Sussex arena on thin ice after $152K shortfall
User fee hike or annual tax for greater community being considered to cover operating costs
The Town of Sussex may lose its arena after facing a $152,000 shortfall in operating costs.
The municipality is considering a user fee or an annual tax to help cover the costs of the 8th Hussars Sports Centre, but neither idea is proving popular.
A user fee could see families paying hundreds of dollars more to enrol their children in sports and would only be a short-term solution.
"They can't do it. Plain and simple," said Stacy Charlton, who has a 10-year-old daughter who figure skates and is also in a figure skating club.
"We have people with three, four kids in these sports. And when you tack on $200, minor hockey is $330, to two or three kids, it isn't possible."
User fees already cover about 65 per cent of the facility's operating budget of $430,000, said Charlton.
If user fees are expected to cover 100 per cent of the costs, registration would plummet and the arena would be forced to close anyway, she said.
She supports the annual tax proposal over a user fee.
"I see these kids, running like I used to. And they fall down the same way, holding out their hand on the ice. And I see what we're doing is the same — holding out our hand, asking for help."
Tax increase for greater area
The tax would be based on property value, and would be a longer-term solution for the arena, spread out over 20 years, said funding committee chair Mark Webster.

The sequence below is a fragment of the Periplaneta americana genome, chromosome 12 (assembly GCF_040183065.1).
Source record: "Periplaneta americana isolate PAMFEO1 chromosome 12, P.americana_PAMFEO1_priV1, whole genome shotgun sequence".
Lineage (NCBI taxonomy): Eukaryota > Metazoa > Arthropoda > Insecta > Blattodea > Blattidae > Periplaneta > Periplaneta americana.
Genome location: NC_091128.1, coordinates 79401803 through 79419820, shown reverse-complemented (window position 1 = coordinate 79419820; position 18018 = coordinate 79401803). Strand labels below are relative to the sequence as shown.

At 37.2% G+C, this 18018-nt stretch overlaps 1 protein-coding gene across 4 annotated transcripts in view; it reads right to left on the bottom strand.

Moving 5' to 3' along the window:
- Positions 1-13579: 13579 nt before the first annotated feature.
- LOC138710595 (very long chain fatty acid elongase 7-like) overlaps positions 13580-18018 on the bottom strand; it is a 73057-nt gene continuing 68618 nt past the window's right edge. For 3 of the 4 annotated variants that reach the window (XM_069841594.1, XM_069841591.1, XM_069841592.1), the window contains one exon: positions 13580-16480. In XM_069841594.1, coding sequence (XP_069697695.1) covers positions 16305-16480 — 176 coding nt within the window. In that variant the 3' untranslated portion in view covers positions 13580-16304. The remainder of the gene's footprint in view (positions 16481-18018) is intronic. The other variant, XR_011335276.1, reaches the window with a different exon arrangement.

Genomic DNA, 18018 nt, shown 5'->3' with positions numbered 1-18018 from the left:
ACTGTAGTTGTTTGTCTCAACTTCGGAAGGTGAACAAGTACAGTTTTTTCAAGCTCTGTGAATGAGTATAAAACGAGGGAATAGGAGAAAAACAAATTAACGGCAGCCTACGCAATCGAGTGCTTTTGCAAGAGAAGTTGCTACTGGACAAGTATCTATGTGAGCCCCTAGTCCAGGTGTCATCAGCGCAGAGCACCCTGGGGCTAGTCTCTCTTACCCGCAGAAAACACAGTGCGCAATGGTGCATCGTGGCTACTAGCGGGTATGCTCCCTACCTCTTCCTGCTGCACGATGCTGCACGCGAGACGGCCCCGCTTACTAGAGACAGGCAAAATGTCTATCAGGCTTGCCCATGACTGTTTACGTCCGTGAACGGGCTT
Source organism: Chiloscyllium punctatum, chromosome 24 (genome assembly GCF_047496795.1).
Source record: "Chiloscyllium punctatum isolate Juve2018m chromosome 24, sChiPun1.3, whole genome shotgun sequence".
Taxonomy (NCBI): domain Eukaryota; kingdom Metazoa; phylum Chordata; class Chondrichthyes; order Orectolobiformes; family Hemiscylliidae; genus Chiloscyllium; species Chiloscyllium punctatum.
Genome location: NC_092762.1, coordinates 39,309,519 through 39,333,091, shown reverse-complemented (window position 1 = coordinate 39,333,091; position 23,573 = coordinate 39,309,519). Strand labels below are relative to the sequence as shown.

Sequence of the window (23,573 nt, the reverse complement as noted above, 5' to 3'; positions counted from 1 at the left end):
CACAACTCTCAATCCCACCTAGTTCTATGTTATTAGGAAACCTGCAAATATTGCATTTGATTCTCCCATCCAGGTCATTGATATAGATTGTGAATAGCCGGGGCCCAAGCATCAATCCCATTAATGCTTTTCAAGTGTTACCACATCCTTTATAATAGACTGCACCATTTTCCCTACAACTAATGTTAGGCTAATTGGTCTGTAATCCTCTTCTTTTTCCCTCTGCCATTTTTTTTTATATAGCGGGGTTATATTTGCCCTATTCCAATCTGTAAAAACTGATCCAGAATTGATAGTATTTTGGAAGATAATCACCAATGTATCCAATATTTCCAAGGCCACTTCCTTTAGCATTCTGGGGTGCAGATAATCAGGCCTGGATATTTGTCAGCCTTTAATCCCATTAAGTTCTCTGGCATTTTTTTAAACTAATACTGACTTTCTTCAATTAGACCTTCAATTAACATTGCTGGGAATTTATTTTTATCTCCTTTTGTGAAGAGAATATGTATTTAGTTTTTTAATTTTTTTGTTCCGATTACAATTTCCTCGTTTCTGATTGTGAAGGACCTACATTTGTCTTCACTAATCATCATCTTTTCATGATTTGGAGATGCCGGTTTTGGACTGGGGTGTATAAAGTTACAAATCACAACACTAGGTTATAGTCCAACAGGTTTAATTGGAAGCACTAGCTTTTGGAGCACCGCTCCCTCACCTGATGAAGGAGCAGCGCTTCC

"On a $100,000 property, we would be asking for $11.60 for that year, as their contribution towards it," he said.
The committee has proposed the tax be applied in Sussex, the Village of Sussex Corner, the Village of Norton and the LSDs of Cardwell, Studholm, Waterford and Sussex since the percentage of users from outside the town limits has increased.
It would be a 20-year agreement, but all parties would have a two-year "opt out" clause and any surpluses generated through the tax would be shared equally through a reduced tax rate the following year, said Webster.
But some area residents contend the tax is unfair. They argue they don't use the arena and shouldn't be the ones paying for the facility.
The funding committee says it's trying to move quickly to finalize a plan before fall registration begins.
A decision is expected at the end of August.
The 8th Hussars Sports Centre has served as a focal point of recreational activity in the community since it opened in 1973.
The facility, which has been refurbished several times over the years, has also hosted graduations, agricultural fairs, balloon fiestas, flea markets, and home shows.